A Cry to the Beloved Country: Meeting the Challenge of Land

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The Southern African Catholic Bishops’ Conference (SACBC) has issued a statement on the challenge of land in South Africa signed by the President of the Conference, Archbishop Stephen Brislin. The bishops say that the land consultations held throughout the country have “evoked strong feelings which cannot be ignored or simply brushed away”. They remind us that embedded in Catholic Social Teaching is the fact that there is “no such thing as the absolute ownership of land”. They also remind us that there is “no easy solution to this vexed matter”.  


A Cry to the Beloved Country – meeting the challenge of the land

 A Statement by the Southern African Catholic Bishops’ Conference

Urgency of the Land Issue

It is widely accepted that the matter of land ownership in South Africa calls for urgent attention.  The consultations conducted throughout the land have evoked and are evoking strong feelings which cannot be ignored or simply brushed away.  A nerve with strong historical roots and which cries out for healing and the restoration of justice, has been touched.

Based on Biblical teaching 1 and further developed by the Social Teaching of the Catholic Church, we affirm that the land is meant for all the peoples of the earth and is held by us in a sacred trust. There is no such thing as the absolute ownership of land. 2 Human Beings are always at the centre of our social and economic life.  It is a matter of human and divine justice that people have access to the land and that it be equitably distributed. In this perspective, priority has to be given to the poor and the landless. 3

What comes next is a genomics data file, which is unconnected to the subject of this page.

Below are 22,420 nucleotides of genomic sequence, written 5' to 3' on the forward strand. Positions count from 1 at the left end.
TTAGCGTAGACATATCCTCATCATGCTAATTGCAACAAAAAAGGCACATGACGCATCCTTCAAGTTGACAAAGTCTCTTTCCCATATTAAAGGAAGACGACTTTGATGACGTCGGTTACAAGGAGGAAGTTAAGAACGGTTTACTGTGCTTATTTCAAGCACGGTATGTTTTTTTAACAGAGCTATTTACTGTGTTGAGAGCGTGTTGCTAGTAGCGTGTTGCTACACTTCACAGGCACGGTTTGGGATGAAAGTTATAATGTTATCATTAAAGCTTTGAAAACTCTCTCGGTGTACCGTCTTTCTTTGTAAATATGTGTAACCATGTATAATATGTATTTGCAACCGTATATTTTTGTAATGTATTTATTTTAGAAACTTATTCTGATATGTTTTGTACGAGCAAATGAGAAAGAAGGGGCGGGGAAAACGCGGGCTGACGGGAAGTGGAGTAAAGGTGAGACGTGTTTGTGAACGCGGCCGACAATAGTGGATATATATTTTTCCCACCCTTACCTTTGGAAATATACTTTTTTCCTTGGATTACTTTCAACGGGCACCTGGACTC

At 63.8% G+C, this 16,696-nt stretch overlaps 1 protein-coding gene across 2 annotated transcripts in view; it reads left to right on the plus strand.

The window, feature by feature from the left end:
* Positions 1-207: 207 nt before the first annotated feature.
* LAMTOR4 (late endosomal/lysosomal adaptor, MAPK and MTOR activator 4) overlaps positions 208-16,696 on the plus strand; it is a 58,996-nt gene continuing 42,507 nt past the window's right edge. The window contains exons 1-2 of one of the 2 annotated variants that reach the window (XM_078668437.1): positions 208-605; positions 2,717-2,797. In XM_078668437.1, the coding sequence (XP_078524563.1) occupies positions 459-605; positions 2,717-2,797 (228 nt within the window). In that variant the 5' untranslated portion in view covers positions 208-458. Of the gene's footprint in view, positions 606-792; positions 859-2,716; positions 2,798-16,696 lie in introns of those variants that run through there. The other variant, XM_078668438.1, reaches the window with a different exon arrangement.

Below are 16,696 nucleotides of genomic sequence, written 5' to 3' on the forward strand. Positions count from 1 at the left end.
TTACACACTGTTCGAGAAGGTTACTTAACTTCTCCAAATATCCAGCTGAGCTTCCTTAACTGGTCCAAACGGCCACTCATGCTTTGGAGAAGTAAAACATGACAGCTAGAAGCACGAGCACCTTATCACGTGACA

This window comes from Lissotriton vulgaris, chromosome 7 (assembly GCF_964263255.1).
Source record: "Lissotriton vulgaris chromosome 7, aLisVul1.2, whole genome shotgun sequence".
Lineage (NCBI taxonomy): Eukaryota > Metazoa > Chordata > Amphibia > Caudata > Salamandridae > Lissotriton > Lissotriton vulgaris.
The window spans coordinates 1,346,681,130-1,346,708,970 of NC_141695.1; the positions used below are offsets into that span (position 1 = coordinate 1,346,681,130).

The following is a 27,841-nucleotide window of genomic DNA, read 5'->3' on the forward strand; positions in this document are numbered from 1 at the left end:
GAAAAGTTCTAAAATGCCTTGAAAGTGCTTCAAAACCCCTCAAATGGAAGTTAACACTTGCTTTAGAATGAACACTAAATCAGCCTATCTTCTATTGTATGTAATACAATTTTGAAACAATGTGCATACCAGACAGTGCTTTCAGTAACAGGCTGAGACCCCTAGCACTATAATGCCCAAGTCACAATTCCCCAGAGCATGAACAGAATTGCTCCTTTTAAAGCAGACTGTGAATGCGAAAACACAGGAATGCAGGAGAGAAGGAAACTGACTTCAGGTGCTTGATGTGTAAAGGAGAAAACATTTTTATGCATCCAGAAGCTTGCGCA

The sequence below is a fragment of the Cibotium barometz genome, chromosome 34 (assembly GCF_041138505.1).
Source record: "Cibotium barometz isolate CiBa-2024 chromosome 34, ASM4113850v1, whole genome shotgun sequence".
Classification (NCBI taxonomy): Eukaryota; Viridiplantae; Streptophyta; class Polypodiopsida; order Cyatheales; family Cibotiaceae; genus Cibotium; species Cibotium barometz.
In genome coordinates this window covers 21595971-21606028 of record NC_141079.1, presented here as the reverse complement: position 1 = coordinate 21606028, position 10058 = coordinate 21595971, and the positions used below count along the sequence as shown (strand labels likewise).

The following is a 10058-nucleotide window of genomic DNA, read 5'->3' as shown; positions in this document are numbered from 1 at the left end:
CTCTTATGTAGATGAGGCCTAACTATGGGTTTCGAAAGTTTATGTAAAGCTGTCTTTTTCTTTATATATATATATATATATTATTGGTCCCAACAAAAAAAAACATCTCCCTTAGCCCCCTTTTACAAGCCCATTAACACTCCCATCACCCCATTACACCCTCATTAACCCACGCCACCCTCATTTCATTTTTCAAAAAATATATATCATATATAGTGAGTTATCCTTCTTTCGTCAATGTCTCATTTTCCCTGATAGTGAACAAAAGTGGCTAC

To ignore these fundamental realities is to invite a backlash that can only be harmful to all the citizens of our land.

The Complexity of the Land Issue

The framing of the debate in terms only of the expropriation of the land without compensation is at best only the beginning of the process, at worst the opening of a Pandora’s box.  There is no easy or simple solution to this vexed matter.  In order to appreciate the complexity of the matter we have only to consider the following facts amongst others: the magnitude of the demand for land; the shortage of land in sought-after urban areas; concurrent claims to the same land; the problem of long and drawn-out litigation; the reality and danger of corruption in the process; the limited capacity of the State in dealing with the whole process – cf. the present backlog…  And so, the list continues…

It is no exaggeration to say that the present situation calls for a great leap of creativity.  At this crucial time in our history we have to make this leap.

Challenges confronting us

In urgently seeking a creative response we need to broaden the conversation beyond that simply of expropriation without compensation. 4 Amongst the many factors that have to be taken into account, are the following:

the unacceptable gap between the rich and the poor; a pervasive greed both old and new – a stubborn holding on to and a relentless pursuit of privilege; the collapse of the rural economy and the influx of people into our cities; the involvement of Traditional Leaders and security of land tenure; the productivity of the land; the building of capacity and access to markets; a destructive and dehumanizing consumerism; …. etc.

Towards a creative response

1. Enduring values and principles
We affirm the need at all times for the following: respect for human life and human dignity; a democracy at the service of the common good; transparent and incorruptible leadership; responsible dialogue; non-violence; respect for the Constitution and the judicial process; practical wisdom and the rejection of populism…etc.

2. New initiatives